What inspires you to make music right now?
All sorts. When we were allowed in clubs, I’d always hear something that would spark an idea or a vibe and would look forward to getting in the studio the next day to use that inspiration. But I also love synths, and one of my favourite things to do is just mess around on my synths and see what noises I can come up with. This is always an amazing source of inspiration. When you come up with a great new sound or bass, it immediately gives you an idea of what to do musically.
When you first started making music in the early 90s, what equipment were you using? Do you still have any of it in your studio today?
Back then, I used to save all my money to buy second-hand equipment. I bought an Akai S950 sampler for £350, I think. I got a Mackie 1604 mixer, and a mate found a Novation MIDI keyboard on a bus on his way to my mum’s house! But the most prized bit of gear is my Minimoog. I bought it in 91 or 92, and it was £800. Back then, it was a lot of money, so the bloke selling it said if I sent him a cheque for £400, he would send me the synth, and if I liked it, I could send him the second cheque of £400. And that’s exactly what happened. Could you imagine that happening now? I’m also not bad at fixing things, so I’ve bought broken synths and fixed them up before. I bought a broken Ensoniq Mirage and got that working with a new keyboard chip and some disk drive TLC. I also got a broken Yamaha DX21 working that I picked up for £21. I still have the Minimoog, which is on most, if not all, of my records. I also still have the Novation keyboard. The S950 I sold and upgraded to an S3000XL which I also still have. Same thing with the Mackie; I sold that and upgraded to a 32:8 desk which I still use today.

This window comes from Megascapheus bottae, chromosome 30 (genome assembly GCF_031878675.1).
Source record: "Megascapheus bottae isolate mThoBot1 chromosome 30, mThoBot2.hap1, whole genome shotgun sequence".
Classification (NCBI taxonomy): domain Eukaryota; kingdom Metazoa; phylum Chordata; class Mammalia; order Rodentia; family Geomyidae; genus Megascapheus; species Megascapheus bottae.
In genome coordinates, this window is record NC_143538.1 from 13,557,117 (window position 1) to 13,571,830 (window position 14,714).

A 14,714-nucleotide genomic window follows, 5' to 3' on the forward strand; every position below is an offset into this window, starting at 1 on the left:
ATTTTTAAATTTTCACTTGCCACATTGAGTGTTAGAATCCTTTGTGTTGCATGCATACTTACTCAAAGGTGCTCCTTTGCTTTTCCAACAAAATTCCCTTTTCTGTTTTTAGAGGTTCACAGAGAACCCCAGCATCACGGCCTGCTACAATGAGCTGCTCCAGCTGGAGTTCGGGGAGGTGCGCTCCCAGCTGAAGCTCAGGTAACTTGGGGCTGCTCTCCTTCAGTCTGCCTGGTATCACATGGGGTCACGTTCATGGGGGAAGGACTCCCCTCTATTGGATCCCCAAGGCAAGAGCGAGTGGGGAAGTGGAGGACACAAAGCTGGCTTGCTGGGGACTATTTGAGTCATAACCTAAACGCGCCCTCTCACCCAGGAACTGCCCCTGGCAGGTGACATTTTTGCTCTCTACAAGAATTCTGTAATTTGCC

What’s your DAW of choice and why?
We took a peek at your studio and noticed quite a few analogue classics in there. When including something in a modern-day tech-house production, what type of processing are you using?
I use the synths a lot in my records. As for processing, though, it depends on what I’m trying to achieve. Sometimes on a Moog bass, for example, I might just have some light SSL compression and some side-chaining from the kick. Or if it’s a big lead sound, it might be compression, EQ, delay, reverb, that kind of thing.
Do you have a working method in place for a mix?